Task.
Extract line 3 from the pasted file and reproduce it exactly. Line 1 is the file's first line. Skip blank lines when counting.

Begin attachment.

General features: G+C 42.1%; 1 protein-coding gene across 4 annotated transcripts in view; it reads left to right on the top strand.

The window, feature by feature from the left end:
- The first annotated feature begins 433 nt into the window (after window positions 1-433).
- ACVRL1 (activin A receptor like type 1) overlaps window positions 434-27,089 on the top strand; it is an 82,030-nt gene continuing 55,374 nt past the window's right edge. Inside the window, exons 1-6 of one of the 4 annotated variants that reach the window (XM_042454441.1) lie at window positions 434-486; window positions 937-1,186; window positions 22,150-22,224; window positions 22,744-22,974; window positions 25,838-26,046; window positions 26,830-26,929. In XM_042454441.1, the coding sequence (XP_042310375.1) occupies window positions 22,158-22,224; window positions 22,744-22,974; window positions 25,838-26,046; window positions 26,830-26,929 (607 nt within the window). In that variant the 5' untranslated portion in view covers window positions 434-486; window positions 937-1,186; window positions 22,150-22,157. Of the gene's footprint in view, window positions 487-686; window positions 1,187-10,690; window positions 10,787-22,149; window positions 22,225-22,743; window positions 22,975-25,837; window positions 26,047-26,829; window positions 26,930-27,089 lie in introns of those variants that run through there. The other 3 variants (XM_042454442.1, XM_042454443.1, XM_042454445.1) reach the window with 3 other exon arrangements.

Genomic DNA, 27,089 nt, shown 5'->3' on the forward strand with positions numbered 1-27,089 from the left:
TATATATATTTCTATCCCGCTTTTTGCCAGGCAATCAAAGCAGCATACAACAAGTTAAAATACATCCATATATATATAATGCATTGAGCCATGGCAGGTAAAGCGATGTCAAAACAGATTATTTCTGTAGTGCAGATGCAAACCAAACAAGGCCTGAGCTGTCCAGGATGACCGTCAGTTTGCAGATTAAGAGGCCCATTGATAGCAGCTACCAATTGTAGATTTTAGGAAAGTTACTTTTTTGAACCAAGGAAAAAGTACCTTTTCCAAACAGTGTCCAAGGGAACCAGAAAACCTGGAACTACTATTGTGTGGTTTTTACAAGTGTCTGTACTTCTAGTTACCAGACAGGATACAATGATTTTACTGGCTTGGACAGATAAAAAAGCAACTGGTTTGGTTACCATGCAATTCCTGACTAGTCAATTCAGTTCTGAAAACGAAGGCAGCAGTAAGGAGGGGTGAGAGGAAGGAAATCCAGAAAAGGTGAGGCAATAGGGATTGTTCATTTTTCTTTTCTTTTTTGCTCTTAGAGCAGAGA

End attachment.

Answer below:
- The first annotated feature begins 433 nt into the window (after window positions 1-433).